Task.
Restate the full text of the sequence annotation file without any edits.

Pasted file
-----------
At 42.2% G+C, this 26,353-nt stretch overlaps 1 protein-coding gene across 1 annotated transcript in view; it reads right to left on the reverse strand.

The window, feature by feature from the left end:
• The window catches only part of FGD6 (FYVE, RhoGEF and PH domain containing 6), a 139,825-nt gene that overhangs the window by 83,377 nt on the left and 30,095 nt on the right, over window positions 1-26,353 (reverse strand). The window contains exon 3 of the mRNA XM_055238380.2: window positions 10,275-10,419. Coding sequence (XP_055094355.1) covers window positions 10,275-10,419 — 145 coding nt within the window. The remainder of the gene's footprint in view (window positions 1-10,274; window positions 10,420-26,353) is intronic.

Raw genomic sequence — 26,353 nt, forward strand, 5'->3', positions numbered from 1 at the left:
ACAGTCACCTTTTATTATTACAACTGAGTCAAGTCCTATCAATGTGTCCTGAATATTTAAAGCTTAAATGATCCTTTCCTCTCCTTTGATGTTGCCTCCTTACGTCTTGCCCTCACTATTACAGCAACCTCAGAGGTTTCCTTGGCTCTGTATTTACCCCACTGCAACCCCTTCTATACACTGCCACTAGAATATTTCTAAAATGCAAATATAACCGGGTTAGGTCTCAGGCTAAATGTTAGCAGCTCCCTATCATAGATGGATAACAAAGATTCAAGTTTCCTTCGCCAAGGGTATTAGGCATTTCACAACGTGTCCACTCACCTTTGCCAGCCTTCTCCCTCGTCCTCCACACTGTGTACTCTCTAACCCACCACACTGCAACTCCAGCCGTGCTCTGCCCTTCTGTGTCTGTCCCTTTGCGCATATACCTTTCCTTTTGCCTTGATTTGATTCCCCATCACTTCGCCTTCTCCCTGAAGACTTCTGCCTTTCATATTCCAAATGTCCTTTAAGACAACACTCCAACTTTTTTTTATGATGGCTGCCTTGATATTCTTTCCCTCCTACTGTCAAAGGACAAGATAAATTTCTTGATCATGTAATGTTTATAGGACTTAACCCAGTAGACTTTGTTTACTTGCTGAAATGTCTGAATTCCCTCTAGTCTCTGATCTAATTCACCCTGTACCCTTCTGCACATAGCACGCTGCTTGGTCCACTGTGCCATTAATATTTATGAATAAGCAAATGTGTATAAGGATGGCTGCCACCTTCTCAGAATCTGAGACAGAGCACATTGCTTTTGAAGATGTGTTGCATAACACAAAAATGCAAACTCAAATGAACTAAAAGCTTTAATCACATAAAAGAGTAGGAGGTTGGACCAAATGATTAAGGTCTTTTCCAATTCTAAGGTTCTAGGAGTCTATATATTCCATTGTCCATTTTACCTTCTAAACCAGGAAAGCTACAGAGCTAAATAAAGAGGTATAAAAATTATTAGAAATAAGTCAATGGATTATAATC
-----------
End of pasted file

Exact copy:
At 42.2% G+C, this 26,353-nt stretch overlaps 1 protein-coding gene across 1 annotated transcript in view; it reads right to left on the reverse strand.

The window, feature by feature from the left end:
• The window catches only part of FGD6 (FYVE, RhoGEF and PH domain containing 6), a 139,825-nt gene that overhangs the window by 83,377 nt on the left and 30,095 nt on the right, over window positions 1-26,353 (reverse strand). The window contains exon 3 of the mRNA XM_055238380.2: window positions 10,275-10,419. Coding sequence (XP_055094355.1) covers window positions 10,275-10,419 — 145 coding nt within the window. The remainder of the gene's footprint in view (window positions 1-10,274; window positions 10,420-26,353) is intronic.

Raw genomic sequence — 26,353 nt, forward strand, 5'->3', positions numbered from 1 at the left:
ACAGTCACCTTTTATTATTACAACTGAGTCAAGTCCTATCAATGTGTCCTGAATATTTAAAGCTTAAATGATCCTTTCCTCTCCTTTGATGTTGCCTCCTTACGTCTTGCCCTCACTATTACAGCAACCTCAGAGGTTTCCTTGGCTCTGTATTTACCCCACTGCAACCCCTTCTATACACTGCCACTAGAATATTTCTAAAATGCAAATATAACCGGGTTAGGTCTCAGGCTAAATGTTAGCAGCTCCCTATCATAGATGGATAACAAAGATTCAAGTTTCCTTCGCCAAGGGTATTAGGCATTTCACAACGTGTCCACTCACCTTTGCCAGCCTTCTCCCTCGTCCTCCACACTGTGTACTCTCTAACCCACCACACTGCAACTCCAGCCGTGCTCTGCCCTTCTGTGTCTGTCCCTTTGCGCATATACCTTTCCTTTTGCCTTGATTTGATTCCCCATCACTTCGCCTTCTCCCTGAAGACTTCTGCCTTTCATATTCCAAATGTCCTTTAAGACAACACTCCAACTTTTTTTTATGATGGCTGCCTTGATATTCTTTCCCTCCTACTGTCAAAGGACAAGATAAATTTCTTGATCATGTAATGTTTATAGGACTTAACCCAGTAGACTTTGTTTACTTGCTGAAATGTCTGAATTCCCTCTAGTCTCTGATCTAATTCACCCTGTACCCTTCTGCACATAGCACGCTGCTTGGTCCACTGTGCCATTAATATTTATGAATAAGCAAATGTGTATAAGGATGGCTGCCACCTTCTCAGAATCTGAGACAGAGCACATTGCTTTTGAAGATGTGTTGCATAACACAAAAATGCAAACTCAAATGAACTAAAAGCTTTAATCACATAAAAGAGTAGGAGGTTGGACCAAATGATTAAGGTCTTTTCCAATTCTAAGGTTCTAGGAGTCTATATATTCCATTGTCCATTTTACCTTCTAAACCAGGAAAGCTACAGAGCTAAATAAAGAGGTATAAAAATTATTAGAAATAAGTCAATGGATTATAATC